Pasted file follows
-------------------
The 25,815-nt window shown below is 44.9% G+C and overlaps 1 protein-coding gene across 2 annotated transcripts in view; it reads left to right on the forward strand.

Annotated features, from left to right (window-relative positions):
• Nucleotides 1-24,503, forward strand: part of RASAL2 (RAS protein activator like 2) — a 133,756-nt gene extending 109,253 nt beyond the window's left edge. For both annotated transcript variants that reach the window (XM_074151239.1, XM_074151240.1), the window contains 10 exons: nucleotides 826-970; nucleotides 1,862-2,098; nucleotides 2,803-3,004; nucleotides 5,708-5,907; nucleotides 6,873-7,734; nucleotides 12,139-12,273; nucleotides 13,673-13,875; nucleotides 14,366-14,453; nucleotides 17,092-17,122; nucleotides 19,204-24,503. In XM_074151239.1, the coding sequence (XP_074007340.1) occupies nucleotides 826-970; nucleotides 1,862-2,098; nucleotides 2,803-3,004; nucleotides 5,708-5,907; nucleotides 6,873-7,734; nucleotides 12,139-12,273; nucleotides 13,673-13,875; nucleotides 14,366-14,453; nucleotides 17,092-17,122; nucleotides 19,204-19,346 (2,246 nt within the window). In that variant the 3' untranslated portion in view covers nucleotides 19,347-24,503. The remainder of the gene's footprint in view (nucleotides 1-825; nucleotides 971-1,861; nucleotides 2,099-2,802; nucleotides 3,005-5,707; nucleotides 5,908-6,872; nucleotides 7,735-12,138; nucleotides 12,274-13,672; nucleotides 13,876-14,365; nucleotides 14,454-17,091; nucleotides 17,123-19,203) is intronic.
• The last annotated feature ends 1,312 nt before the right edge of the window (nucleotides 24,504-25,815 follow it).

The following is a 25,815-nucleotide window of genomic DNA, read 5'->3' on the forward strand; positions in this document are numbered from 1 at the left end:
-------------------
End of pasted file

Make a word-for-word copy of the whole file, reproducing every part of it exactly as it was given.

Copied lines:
The 25,815-nt window shown below is 44.9% G+C and overlaps 1 protein-coding gene across 2 annotated transcripts in view; it reads left to right on the forward strand.

Annotated features, from left to right (window-relative positions):
• Nucleotides 1-24,503, forward strand: part of RASAL2 (RAS protein activator like 2) — a 133,756-nt gene extending 109,253 nt beyond the window's left edge. For both annotated transcript variants that reach the window (XM_074151239.1, XM_074151240.1), the window contains 10 exons: nucleotides 826-970; nucleotides 1,862-2,098; nucleotides 2,803-3,004; nucleotides 5,708-5,907; nucleotides 6,873-7,734; nucleotides 12,139-12,273; nucleotides 13,673-13,875; nucleotides 14,366-14,453; nucleotides 17,092-17,122; nucleotides 19,204-24,503. In XM_074151239.1, the coding sequence (XP_074007340.1) occupies nucleotides 826-970; nucleotides 1,862-2,098; nucleotides 2,803-3,004; nucleotides 5,708-5,907; nucleotides 6,873-7,734; nucleotides 12,139-12,273; nucleotides 13,673-13,875; nucleotides 14,366-14,453; nucleotides 17,092-17,122; nucleotides 19,204-19,346 (2,246 nt within the window). In that variant the 3' untranslated portion in view covers nucleotides 19,347-24,503. The remainder of the gene's footprint in view (nucleotides 1-825; nucleotides 971-1,861; nucleotides 2,099-2,802; nucleotides 3,005-5,707; nucleotides 5,908-6,872; nucleotides 7,735-12,138; nucleotides 12,274-13,672; nucleotides 13,876-14,365; nucleotides 14,454-17,091; nucleotides 17,123-19,203) is intronic.
• The last annotated feature ends 1,312 nt before the right edge of the window (nucleotides 24,504-25,815 follow it).

The following is a 25,815-nucleotide window of genomic DNA, read 5'->3' on the forward strand; positions in this document are numbered from 1 at the left end: